Yeah, I’ve noticed that lots of people think that Austen wrote completely unrealistic stories about simpering women who took the first man they could get. These people need to actually READ a book by Jane Austen. She was all about dealing with the rules of the current society as well as possible whilst still being one’s own woman. And once Emma figures that out, everything changes.
Caught between two brothers, Blake and Lucas, Emma needs to pull her head out (did I really just say that? Undoubtedly I meant to say “Emma needs to take a clear look at what’s really happening around her,” which is much less offensive). This book would have been two pages long if Emma had just had a few authentic conversations with the brothers. It was completely obvious to me that Blake was wrong for her from the very beginning, but what do I know? And Lucas was an idiot, again, because he failed to ask some pertinent questions and had a seriously misplaced sense of loyalty towards Blake.
I know that you’re all wondering now how Sissy’s own true life romance played out, since she clearly knows all the things and how to do them all correctly. Let’s just say that she saw Mr. Sissy, asked him if he was single, went on a date to gauge compatibility and promptly proposed. Cut and dried. No muss, no fuss. Right?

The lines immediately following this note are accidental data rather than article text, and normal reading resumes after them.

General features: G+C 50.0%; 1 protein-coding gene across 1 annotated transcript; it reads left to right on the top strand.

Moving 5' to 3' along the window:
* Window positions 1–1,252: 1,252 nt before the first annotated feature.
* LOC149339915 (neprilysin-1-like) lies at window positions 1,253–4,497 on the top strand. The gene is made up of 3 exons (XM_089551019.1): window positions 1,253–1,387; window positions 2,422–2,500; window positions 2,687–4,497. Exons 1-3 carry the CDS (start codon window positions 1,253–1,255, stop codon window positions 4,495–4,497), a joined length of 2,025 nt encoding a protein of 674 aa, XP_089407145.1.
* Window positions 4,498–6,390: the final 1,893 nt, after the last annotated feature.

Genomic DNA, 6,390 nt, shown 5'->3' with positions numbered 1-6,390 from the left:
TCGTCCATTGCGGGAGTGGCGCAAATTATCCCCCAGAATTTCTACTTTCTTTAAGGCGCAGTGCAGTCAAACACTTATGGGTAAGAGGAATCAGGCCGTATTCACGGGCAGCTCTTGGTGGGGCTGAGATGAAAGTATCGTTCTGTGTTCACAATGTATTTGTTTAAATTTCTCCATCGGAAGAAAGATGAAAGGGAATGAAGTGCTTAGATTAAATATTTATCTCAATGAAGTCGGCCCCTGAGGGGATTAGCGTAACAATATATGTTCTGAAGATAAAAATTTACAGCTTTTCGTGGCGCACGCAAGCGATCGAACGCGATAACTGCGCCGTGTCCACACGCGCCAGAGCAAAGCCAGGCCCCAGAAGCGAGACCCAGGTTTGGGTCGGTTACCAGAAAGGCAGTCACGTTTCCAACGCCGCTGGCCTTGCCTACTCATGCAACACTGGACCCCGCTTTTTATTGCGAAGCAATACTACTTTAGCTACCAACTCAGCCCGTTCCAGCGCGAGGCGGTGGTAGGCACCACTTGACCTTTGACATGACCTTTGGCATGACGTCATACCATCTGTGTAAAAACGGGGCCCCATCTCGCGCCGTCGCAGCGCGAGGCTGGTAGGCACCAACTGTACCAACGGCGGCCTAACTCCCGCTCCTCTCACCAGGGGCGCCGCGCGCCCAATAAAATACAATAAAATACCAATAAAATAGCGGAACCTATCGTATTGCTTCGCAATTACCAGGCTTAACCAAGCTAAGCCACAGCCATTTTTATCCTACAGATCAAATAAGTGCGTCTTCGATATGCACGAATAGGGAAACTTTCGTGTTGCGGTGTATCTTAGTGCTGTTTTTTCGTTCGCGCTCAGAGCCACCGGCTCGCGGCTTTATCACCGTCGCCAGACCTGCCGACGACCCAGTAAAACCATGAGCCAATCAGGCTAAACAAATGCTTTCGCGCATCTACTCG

That’s exactly how it would have happened if people would have stopped being so complicated and cooperated with my plans! And if Mr. Sissy hadn’t been so totally annoying when I first met him…but that’s a story for another day. In case you think I didn’t like Lies Jane Austen Told Me, I really liked it. We don’t review books on this website that we didn’t both like. It was good and I love Julie Wright’s writing. Some days would just be better with a few Coke Zeros, or legal marijuana, you know?
Not that we condone misuse of illegal drugs or anything…but I do know how to put Sissy in the car and find her a Coke Zero! Julie Wright has done a bang-up job of creating fantastic characters and a story that kept me interested all the way to the end. Lies Jane Austen Told Me is a great read – especially if you are having a not-so-wonderful day like Sissy. I’m going to go feed her that beverage and some chocolate now. Wish me luck!
CHOCOLATE!! I agree with everything Bubby said above. Read the book–it is very much worth your time. I’d say more, but I’m going to go get in the car instead. CHOCOLATE!